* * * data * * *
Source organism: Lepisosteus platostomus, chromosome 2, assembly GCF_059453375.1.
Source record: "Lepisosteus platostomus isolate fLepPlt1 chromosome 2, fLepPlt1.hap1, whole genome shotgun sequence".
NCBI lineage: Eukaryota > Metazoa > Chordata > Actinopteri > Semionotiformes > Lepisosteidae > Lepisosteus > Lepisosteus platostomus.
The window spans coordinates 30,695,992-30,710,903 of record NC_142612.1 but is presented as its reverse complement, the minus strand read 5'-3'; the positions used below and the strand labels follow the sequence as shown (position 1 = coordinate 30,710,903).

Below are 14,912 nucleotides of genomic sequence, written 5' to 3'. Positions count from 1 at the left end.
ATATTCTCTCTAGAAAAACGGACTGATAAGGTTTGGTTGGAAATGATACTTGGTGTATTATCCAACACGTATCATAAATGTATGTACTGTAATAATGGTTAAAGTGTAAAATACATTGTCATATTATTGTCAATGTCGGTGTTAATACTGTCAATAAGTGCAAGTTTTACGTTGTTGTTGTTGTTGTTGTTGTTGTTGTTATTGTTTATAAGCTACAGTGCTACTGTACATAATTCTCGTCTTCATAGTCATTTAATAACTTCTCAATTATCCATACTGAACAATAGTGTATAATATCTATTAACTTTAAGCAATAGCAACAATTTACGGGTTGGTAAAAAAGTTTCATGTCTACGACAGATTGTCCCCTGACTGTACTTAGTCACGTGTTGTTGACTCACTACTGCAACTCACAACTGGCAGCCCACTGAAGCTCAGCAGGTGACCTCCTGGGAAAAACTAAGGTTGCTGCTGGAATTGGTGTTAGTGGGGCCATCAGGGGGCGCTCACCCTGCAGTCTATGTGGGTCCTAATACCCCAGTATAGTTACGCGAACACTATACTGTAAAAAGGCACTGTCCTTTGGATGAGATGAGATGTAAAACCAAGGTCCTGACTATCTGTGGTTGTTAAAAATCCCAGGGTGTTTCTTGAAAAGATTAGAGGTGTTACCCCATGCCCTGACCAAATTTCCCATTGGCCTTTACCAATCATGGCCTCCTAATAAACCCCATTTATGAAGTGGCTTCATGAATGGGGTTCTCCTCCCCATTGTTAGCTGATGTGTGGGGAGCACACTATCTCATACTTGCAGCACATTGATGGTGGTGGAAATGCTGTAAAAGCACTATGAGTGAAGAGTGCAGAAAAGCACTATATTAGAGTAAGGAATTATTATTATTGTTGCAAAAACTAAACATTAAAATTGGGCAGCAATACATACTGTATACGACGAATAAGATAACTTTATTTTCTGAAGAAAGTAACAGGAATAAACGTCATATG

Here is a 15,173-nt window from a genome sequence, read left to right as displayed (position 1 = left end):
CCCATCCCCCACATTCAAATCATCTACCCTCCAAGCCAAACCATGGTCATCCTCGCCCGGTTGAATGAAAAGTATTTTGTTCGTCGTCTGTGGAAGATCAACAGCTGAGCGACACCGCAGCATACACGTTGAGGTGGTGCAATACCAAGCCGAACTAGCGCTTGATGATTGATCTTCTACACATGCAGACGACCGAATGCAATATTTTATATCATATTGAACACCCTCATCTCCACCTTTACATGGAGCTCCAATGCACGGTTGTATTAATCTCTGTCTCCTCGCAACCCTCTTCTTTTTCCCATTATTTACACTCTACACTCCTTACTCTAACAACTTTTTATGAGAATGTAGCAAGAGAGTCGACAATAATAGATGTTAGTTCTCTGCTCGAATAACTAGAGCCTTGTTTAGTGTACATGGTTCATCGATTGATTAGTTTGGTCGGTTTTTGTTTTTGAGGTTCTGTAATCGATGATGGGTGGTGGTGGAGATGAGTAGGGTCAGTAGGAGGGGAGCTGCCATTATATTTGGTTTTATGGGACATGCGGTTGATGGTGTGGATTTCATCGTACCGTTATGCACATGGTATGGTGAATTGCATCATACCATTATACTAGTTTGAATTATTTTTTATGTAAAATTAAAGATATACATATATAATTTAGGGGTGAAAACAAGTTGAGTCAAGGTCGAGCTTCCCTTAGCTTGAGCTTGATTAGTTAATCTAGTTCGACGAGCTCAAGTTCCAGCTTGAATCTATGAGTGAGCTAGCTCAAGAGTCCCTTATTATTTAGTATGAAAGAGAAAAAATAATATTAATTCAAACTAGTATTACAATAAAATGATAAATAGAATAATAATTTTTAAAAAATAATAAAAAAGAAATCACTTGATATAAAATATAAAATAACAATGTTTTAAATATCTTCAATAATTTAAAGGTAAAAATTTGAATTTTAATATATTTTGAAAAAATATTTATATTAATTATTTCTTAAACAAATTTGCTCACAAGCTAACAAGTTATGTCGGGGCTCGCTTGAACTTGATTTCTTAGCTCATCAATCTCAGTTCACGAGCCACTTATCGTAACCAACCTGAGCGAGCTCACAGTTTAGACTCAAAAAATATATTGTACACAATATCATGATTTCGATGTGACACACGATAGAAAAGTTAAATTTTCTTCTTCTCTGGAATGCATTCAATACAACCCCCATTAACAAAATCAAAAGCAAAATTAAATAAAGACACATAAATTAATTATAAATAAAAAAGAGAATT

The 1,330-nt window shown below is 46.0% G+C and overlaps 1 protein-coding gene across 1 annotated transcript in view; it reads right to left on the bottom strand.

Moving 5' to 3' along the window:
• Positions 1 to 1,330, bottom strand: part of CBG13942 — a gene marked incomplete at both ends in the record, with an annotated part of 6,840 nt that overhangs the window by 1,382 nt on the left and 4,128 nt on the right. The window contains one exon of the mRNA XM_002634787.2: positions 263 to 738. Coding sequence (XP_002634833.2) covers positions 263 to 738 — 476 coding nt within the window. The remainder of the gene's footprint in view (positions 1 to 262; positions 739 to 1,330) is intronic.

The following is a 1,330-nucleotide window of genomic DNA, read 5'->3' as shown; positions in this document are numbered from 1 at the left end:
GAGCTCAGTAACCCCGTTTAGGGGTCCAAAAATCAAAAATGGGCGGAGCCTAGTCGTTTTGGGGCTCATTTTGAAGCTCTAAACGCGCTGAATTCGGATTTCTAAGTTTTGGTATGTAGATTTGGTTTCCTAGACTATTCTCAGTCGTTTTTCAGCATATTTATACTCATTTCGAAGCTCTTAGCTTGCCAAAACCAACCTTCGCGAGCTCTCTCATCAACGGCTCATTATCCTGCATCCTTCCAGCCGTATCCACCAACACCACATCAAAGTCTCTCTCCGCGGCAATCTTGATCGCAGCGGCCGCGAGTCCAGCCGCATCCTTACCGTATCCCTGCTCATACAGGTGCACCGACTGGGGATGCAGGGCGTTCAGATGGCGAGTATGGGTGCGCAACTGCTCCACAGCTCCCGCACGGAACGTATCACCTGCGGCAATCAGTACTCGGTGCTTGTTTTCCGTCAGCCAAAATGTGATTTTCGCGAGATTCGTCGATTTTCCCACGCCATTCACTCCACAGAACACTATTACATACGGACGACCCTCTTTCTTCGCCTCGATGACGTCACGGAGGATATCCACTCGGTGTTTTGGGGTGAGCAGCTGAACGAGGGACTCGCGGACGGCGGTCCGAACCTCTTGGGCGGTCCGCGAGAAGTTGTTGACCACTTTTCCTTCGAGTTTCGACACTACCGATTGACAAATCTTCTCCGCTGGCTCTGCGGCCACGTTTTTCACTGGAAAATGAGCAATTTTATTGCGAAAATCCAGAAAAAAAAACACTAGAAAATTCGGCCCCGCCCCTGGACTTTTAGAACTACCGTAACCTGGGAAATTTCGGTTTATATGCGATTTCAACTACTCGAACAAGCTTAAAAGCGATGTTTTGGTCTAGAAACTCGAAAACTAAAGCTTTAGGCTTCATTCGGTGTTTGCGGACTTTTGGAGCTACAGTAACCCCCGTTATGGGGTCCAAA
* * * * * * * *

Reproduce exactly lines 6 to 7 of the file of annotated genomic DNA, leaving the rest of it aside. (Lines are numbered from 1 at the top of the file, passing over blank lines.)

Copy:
ATATTCTCTCTAGAAAAACGGACTGATAAGGTTTGGTTGGAAATGATACTTGGTGTATTATCCAACACGTATCATAAATGTATGTACTGTAATAATGGTTAAAGTGTAAAATACATTGTCATATTATTGTCAATGTCGGTGTTAATACTGTCAATAAGTGCAAGTTTTACGTTGTTGTTGTTGTTGTTGTTGTTGTTGTTATTGTTTATAAGCTACAGTGCTACTGTACATAATTCTCGTCTTCATAGTCATTTAATAACTTCTCAATTATCCATACTGAACAATAGTGTATAATATCTATTAACTTTAAGCAATAGCAACAATTTACGGGTTGGTAAAAAAGTTTCATGTCTACGACAGATTGTCCCCTGACTGTACTTAGTCACGTGTTGTTGACTCACTACTGCAACTCACAACTGGCAGCCCACTGAAGCTCAGCAGGTGACCTCCTGGGAAAAACTAAGGTTGCTGCTGGAATTGGTGTTAGTGGGGCCATCAGGGGGCGCTCACCCTGCAGTCTATGTGGGTCCTAATACCCCAGTATAGTTACGCGAACACTATACTGTAAAAAGGCACTGTCCTTTGGATGAGATGAGATGTAAAACCAAGGTCCTGACTATCTGTGGTTGTTAAAAATCCCAGGGTGTTTCTTGAAAAGATTAGAGGTGTTACCCCATGCCCTGACCAAATTTCCCATTGGCCTTTACCAATCATGGCCTCCTAATAAACCCCATTTATGAAGTGGCTTCATGAATGGGGTTCTCCTCCCCATTGTTAGCTGATGTGTGGGGAGCACACTATCTCATACTTGCAGCACATTGATGGTGGTGGAAATGCTGTAAAAGCACTATGAGTGAAGAGTGCAGAAAAGCACTATATTAGAGTAAGGAATTATTATTATTGTTGCAAAAACTAAACATTAAAATTGGGCAGCAATACATACTGTATACGACGAATAAGATAACTTTATTTTCTGAAGAAAGTAACAGGAATAAACGTCATATG

Here is a 15,173-nt window from a genome sequence, read left to right as displayed (position 1 = left end):